If you could go back in time and give some career advice to your younger, graduate self, what would it be?

Mobility is key! The obvious thought here is geographic mobility, but I would look first at skillset mobility. Bridging over the different financial pillars earlier in my career (transactional, compliance, FP & A, Treasury/Tax) has enabled me to take on the broader CFO roles I have held more recently. Then we have to consider sector mobility. Each sector brings its own unique perspective. This enables one to experience different solutions for key business initiatives such a vendor financing program or key projects such as an ERP roll-out). Coming finally to geographical mobility - this has been essential for my development. It gives you a certain adaptability and agility which enables you to deal with a volatile and increasingly diverse and riskier business world. You get to understand not only different cultures, but different business structures, and tax regimes. Overall, with every different move, you learn to be more adaptable, and the benefit to a prospective employer is that you will be able to come up to speed, and have a positive impact, very quickly.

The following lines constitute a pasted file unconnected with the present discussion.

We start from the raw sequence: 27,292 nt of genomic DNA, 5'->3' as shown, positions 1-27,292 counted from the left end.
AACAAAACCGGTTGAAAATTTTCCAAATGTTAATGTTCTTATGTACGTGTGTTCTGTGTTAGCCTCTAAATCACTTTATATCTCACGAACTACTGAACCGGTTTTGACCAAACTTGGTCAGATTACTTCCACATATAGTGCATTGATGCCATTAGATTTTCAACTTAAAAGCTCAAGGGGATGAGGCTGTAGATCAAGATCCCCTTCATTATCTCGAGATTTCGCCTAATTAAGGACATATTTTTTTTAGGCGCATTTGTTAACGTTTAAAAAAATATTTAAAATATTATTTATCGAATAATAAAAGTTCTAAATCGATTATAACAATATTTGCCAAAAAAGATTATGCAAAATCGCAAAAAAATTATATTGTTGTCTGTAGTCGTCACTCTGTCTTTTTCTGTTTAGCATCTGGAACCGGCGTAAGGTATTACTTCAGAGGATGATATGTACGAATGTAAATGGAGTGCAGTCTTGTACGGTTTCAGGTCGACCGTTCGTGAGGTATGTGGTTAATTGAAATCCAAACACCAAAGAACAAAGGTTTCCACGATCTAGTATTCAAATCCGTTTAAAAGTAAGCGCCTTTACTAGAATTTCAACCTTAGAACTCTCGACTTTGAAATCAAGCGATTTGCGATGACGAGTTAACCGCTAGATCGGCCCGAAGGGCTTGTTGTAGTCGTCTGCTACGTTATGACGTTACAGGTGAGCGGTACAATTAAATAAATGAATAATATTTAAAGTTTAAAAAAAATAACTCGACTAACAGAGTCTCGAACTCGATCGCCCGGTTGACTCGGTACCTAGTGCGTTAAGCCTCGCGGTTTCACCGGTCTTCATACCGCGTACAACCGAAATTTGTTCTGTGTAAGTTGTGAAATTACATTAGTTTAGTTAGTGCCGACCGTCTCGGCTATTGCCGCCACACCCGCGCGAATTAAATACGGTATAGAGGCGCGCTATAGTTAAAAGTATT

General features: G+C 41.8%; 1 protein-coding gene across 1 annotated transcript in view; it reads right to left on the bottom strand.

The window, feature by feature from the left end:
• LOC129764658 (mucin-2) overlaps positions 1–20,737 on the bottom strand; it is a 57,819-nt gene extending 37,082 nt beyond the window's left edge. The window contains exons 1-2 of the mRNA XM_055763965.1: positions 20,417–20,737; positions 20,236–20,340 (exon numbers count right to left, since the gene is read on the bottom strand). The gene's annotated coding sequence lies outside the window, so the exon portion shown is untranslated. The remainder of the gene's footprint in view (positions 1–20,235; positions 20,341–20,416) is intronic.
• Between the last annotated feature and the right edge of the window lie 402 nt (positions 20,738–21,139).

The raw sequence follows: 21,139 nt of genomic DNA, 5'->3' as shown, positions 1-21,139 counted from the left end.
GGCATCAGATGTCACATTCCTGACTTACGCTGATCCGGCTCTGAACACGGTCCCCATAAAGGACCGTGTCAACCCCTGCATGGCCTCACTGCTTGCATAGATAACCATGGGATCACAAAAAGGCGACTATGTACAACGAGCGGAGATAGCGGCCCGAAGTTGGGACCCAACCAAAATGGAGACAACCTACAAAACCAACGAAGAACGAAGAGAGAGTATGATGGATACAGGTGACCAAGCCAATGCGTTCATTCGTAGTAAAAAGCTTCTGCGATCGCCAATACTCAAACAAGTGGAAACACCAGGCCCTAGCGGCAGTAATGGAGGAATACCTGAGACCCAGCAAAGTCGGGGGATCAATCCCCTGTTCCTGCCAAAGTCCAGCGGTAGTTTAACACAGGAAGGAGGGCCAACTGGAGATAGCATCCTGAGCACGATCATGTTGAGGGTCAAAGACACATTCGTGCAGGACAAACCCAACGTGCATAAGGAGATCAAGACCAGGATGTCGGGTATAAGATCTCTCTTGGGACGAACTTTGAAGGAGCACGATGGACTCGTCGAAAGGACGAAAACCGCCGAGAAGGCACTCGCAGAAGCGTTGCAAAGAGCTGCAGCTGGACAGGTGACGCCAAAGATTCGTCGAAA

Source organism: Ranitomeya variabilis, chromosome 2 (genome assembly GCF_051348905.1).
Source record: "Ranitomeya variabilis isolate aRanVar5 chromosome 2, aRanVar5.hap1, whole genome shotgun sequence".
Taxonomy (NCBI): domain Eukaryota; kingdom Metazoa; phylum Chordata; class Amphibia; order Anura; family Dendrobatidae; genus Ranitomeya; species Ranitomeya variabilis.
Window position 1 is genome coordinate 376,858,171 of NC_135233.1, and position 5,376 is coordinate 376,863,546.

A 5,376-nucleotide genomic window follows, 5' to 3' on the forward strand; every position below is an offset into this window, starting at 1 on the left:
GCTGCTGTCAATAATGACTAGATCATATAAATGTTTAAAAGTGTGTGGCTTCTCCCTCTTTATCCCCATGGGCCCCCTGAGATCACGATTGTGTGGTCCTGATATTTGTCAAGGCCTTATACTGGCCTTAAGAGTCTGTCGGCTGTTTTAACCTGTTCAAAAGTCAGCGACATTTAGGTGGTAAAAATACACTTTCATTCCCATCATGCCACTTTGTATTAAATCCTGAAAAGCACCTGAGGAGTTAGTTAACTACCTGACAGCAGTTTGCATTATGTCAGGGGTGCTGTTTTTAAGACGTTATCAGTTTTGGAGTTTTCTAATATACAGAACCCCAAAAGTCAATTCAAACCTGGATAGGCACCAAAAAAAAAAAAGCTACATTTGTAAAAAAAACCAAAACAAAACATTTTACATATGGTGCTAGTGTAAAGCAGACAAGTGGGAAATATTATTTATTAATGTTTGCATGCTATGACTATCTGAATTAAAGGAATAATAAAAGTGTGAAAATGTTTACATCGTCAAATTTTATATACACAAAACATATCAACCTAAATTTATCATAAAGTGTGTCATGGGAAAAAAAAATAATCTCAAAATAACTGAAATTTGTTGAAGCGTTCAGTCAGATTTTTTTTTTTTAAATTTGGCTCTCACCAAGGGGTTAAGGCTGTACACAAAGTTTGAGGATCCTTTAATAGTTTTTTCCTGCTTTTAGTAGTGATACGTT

What has been your best, or worst, interview experience?

I had a pretty bad one sitting on the interviewer side of the table. The candidate knew nothing about the company he was interviewing for. It was clear he had not even done the most basic prep. So, we figured this out pretty quickly, but instead of admitting it and perhaps apologising and saying "I'm sorry, I didn't realise it was this level of interview," or something similar, he carried on, and invented facts about the company. This led to a situation where these incorrect facts were being given to me, and it became a little strange and very embarrassing for everybody. I had to cut the interview short.